Play 'Broken Windows' looks at choices, decisions

March 22, 2013 3:58:50 PM PDT
A single mother who works long hours leaves the oldest in charge, only to learn that it's an invitation to trouble.

WATCH: Broken Windows trailer

''Broken Windows'' may sound like a familiar story, but this is a tale with a twist.

The lead character is 19-year-old Michael White -- the oldest of six rambunctious brothers. He struggles to parent in place of his working mother and absent father. Actor Brandon Lewis says he can personally relate.

"As I was growing up, my father was not in the household at all. I was dependent on my mom and grand mom to do things for me and my mom was busy working," Lewis said. "I had to help out with my little sister and brother. It was, of course, a load on me."

Whether the character allows the lure of the streets to detour a promising future is a common dilemma that young men face. Playwright Cassandra Bell says the violence in our neighborhoods is evidence that too many are making the wrong decisions.

"It deals with the gun violence that we are facing here in the city of Chicago, but it deals with gun violence from the perspective of placing kids in very difficult situations and giving them alternative solutions," Bell said.

Professionally, Bell counsels detainees at the Cook County Juvenile Detention Center. While she does not represent the facility in any official capacity, Bell says what she sees every day on the job greatly influences her work on the stage.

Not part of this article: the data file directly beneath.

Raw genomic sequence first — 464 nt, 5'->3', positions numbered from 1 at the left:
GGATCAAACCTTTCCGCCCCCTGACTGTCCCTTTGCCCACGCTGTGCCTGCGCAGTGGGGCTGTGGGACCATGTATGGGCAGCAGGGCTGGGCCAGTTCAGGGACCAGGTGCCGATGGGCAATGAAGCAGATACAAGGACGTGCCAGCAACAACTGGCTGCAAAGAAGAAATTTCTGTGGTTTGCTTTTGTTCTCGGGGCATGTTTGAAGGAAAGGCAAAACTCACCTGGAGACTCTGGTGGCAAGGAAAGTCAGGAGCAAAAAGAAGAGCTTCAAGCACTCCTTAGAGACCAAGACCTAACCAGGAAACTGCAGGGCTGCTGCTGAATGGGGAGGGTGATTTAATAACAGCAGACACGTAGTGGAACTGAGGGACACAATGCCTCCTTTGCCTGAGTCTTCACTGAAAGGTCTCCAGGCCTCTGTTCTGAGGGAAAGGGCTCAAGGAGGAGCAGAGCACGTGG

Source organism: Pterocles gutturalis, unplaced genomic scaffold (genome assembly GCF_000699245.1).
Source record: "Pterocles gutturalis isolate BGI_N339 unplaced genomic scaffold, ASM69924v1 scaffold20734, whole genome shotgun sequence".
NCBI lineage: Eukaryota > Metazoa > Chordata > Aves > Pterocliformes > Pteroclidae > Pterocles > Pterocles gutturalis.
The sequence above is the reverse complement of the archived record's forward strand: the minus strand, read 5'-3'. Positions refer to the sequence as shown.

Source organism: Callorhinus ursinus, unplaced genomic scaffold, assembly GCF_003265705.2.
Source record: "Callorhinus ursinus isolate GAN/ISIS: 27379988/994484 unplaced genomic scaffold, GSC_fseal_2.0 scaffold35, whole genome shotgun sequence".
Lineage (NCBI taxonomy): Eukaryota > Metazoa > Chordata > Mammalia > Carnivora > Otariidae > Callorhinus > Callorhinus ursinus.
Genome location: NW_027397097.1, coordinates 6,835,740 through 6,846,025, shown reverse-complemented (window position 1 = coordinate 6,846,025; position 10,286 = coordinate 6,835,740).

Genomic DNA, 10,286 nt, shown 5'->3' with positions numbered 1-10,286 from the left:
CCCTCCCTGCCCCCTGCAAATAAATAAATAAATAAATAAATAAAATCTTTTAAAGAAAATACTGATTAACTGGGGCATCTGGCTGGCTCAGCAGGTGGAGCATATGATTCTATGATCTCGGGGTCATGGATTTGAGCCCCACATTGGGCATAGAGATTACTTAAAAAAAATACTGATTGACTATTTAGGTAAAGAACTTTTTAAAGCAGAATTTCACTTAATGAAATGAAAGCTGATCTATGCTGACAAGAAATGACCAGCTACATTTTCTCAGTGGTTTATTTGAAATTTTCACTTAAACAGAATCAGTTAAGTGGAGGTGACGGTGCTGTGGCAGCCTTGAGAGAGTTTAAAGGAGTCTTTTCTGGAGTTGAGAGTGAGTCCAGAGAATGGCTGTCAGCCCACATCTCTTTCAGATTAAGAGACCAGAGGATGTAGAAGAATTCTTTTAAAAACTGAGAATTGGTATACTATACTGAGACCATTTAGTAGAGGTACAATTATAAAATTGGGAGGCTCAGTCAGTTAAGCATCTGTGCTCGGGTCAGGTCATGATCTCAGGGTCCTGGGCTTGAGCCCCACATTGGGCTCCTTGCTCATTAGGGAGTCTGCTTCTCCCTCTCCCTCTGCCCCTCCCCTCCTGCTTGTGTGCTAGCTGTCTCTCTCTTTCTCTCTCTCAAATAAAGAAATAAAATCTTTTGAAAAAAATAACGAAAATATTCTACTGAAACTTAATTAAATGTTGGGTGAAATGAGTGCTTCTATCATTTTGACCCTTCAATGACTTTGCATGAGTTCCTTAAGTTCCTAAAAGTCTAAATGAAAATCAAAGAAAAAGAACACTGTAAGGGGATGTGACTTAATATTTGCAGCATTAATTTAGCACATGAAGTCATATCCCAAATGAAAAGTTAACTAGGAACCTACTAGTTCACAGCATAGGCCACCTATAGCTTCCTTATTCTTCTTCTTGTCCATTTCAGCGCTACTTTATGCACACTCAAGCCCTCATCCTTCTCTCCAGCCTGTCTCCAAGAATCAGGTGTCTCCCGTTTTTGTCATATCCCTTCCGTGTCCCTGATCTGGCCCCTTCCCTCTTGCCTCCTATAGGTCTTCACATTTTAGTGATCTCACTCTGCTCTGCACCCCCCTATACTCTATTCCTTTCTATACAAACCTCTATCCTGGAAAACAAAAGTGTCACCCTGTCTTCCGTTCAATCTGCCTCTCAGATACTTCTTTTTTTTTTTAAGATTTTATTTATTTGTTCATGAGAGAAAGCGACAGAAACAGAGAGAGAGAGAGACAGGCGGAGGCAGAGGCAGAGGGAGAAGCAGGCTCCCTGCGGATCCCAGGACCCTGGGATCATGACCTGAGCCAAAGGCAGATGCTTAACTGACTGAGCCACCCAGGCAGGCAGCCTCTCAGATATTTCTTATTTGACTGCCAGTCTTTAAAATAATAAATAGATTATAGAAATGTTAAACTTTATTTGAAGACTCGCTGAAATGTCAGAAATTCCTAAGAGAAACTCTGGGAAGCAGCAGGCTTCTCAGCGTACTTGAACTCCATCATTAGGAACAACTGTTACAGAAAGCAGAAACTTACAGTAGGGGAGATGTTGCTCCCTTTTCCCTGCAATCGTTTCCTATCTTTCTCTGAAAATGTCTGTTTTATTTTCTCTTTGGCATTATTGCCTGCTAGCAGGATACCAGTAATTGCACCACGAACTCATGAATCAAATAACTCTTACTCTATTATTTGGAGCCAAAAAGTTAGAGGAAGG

"I see so much the negative effect of the community, the lack of parenting, the lack of fathers, the lack of understanding empathy. Our kids don't even understand empathy," Bell said.

Dasaun Sanford plays Lucian, a gang-banger who terrorizes the neighborhood. In real life, he also works with detainees. He hopes his volunteer work here can help change the course for youth who are on the wrong path.

"It's easy to tell people to stop doing what you're doing. Don't do what you're doing. Do the right thing. But that's not the reality of it. You got to tell them how to do it," Sanford said.

As for leading man Michael White, you'll have to see the show to see how his story ends. Bell hopes the performance will help other young men make smarter choices and have fewer tragic endings.

"You have to learn early how to make effective choices and decisions because based on those decisions, it can cost you your life," Bell said.

"Broken Windows" takes to the stage at the Harold Washington Cultural Center next Friday, March 29th. Get tickets to the one-day evet at